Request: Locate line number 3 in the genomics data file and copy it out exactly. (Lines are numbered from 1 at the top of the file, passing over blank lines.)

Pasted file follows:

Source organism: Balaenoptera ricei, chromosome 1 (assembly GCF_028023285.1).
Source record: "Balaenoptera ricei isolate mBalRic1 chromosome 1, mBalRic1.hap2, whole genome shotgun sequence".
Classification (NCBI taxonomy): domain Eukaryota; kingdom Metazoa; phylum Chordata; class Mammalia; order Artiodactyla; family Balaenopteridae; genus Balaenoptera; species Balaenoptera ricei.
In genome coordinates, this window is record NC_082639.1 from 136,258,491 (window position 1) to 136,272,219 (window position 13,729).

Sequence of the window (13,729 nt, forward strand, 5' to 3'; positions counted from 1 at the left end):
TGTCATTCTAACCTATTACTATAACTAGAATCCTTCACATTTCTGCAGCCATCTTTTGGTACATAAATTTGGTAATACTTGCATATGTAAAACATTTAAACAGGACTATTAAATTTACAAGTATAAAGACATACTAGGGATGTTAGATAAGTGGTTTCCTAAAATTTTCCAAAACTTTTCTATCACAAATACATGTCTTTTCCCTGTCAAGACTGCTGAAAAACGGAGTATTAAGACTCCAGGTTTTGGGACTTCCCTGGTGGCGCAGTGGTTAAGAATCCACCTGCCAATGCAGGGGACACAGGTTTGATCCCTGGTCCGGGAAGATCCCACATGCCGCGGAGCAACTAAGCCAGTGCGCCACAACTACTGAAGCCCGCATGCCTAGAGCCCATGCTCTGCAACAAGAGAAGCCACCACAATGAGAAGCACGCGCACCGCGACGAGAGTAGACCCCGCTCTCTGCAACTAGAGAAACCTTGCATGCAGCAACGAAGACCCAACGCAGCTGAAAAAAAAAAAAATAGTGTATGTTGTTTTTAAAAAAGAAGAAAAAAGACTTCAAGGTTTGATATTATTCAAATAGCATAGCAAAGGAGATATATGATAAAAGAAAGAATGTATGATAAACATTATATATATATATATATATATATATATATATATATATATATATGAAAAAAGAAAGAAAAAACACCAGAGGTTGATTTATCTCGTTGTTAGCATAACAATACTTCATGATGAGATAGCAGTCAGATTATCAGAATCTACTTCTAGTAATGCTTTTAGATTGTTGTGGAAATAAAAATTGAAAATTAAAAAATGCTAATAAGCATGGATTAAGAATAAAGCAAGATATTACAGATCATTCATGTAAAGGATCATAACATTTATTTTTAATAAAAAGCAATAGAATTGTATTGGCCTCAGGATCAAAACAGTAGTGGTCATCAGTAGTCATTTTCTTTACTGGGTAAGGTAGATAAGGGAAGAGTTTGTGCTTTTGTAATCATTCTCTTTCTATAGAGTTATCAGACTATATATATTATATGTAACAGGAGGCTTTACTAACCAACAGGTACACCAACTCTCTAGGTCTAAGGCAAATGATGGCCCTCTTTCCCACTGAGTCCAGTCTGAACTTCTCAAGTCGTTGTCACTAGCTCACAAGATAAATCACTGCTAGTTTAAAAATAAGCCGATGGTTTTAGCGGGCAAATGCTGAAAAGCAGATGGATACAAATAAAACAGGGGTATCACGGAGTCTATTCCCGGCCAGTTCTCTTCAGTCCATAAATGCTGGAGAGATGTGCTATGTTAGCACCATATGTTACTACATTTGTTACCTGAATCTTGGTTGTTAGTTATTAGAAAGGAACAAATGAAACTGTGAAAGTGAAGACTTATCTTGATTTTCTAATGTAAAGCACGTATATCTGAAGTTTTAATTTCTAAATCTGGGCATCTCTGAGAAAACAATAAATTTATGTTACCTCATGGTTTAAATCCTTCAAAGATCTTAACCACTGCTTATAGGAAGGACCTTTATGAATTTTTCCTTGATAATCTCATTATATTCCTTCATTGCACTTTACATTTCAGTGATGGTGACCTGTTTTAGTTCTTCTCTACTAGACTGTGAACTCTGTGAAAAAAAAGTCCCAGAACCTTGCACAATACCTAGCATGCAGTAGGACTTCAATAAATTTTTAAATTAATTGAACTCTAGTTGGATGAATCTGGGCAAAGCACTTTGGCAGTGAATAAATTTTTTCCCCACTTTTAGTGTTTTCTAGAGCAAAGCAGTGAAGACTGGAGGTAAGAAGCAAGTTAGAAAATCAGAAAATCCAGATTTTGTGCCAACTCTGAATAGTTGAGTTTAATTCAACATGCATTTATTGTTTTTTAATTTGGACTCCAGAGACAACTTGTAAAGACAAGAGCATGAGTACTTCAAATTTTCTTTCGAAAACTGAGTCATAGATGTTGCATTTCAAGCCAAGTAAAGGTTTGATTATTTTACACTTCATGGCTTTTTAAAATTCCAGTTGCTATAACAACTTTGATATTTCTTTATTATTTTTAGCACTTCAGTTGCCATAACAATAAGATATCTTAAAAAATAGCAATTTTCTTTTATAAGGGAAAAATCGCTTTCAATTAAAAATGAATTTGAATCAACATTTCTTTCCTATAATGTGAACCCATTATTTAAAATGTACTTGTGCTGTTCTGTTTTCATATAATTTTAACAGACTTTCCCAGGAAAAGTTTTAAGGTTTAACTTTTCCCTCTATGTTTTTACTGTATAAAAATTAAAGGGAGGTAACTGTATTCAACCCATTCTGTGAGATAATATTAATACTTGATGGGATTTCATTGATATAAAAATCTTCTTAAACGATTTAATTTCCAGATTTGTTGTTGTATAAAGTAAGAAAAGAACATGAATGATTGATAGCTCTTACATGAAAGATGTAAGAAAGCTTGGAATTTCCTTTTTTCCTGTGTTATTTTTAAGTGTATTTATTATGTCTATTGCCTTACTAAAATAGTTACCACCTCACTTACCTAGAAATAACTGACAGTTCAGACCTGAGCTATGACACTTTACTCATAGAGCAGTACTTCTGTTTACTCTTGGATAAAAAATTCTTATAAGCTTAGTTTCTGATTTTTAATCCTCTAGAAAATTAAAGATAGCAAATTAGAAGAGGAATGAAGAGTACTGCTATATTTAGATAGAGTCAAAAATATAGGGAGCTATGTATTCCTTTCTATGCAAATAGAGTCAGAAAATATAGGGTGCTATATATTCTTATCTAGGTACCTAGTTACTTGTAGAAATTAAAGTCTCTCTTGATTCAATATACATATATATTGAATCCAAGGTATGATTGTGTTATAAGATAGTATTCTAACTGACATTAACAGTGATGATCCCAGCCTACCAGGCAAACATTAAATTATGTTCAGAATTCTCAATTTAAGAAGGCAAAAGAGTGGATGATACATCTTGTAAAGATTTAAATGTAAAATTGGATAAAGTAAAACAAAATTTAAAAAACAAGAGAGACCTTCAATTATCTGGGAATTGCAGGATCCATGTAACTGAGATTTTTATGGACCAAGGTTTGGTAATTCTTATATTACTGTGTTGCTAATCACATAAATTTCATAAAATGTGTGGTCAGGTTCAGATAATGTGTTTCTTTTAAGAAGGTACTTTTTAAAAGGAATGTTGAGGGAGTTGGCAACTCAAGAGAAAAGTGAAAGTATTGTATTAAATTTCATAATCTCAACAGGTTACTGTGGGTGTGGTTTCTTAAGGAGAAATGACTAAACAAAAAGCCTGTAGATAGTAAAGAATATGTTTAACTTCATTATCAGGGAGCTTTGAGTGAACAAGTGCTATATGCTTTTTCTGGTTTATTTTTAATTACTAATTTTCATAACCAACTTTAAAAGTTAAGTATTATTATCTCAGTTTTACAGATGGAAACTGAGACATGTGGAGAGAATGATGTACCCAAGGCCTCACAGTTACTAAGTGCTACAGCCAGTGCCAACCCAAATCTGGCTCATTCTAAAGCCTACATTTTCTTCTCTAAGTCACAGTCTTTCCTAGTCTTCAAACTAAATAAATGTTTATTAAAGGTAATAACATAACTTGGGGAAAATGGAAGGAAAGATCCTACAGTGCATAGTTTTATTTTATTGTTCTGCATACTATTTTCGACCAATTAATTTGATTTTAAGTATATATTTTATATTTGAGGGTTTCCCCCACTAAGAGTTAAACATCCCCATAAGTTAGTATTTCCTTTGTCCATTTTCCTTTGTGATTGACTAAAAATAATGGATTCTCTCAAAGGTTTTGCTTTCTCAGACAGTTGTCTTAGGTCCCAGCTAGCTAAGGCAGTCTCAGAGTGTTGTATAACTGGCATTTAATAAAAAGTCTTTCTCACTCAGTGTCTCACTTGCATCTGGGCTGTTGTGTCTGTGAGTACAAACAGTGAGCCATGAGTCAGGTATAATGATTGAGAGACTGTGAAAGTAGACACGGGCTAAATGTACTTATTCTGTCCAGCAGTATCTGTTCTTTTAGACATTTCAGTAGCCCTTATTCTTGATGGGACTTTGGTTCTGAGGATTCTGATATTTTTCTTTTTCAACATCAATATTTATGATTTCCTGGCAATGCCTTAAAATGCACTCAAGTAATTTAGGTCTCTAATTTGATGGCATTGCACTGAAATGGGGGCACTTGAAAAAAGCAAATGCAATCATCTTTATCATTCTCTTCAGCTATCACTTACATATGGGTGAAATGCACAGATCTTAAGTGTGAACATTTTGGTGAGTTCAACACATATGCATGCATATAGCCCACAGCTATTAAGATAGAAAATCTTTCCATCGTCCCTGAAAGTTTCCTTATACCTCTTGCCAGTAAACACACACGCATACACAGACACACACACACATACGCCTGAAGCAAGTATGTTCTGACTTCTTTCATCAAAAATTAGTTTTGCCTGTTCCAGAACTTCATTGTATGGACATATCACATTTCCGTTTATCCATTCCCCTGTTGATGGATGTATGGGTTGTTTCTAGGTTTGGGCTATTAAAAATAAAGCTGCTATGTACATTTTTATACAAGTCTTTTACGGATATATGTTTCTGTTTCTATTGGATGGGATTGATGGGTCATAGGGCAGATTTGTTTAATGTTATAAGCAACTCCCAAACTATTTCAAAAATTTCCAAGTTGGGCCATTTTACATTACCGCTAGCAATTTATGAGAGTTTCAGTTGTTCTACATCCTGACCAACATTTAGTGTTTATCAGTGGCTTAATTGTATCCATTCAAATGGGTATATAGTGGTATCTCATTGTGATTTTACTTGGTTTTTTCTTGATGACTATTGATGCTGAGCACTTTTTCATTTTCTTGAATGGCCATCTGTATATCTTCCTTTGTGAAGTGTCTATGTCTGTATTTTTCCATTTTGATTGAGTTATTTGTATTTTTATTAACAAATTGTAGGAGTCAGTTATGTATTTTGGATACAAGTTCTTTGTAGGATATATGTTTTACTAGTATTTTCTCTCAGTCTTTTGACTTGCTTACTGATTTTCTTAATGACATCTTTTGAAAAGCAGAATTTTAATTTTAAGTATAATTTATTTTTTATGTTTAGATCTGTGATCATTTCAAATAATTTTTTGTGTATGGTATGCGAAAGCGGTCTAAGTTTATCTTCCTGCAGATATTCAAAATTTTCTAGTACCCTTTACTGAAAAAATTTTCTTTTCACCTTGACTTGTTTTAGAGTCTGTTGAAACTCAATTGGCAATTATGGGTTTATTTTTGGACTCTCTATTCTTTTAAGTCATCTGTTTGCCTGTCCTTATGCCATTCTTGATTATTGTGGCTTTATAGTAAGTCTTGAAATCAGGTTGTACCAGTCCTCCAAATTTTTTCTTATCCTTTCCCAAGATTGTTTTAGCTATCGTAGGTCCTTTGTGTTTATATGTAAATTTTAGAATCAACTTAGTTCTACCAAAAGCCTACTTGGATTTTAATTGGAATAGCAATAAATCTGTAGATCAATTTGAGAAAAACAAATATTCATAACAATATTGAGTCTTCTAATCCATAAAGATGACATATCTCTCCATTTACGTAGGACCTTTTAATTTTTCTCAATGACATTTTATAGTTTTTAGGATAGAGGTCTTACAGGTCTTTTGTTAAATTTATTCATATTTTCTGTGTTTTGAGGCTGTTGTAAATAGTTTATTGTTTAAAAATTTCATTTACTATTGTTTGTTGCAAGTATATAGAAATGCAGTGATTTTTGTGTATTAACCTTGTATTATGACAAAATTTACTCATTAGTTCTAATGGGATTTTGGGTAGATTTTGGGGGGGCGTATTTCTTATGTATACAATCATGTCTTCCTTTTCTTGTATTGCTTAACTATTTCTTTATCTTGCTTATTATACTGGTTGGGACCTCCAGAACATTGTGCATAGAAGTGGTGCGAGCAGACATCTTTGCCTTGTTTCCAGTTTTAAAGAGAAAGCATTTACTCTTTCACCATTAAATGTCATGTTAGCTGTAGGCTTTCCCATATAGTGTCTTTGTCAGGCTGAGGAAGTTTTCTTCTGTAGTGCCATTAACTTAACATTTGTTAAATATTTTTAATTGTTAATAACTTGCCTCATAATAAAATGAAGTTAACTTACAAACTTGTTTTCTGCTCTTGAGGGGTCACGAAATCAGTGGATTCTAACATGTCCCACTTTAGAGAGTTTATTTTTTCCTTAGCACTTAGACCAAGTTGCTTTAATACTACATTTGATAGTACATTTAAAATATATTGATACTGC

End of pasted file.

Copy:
Classification (NCBI taxonomy): domain Eukaryota; kingdom Metazoa; phylum Chordata; class Mammalia; order Artiodactyla; family Balaenopteridae; genus Balaenoptera; species Balaenoptera ricei.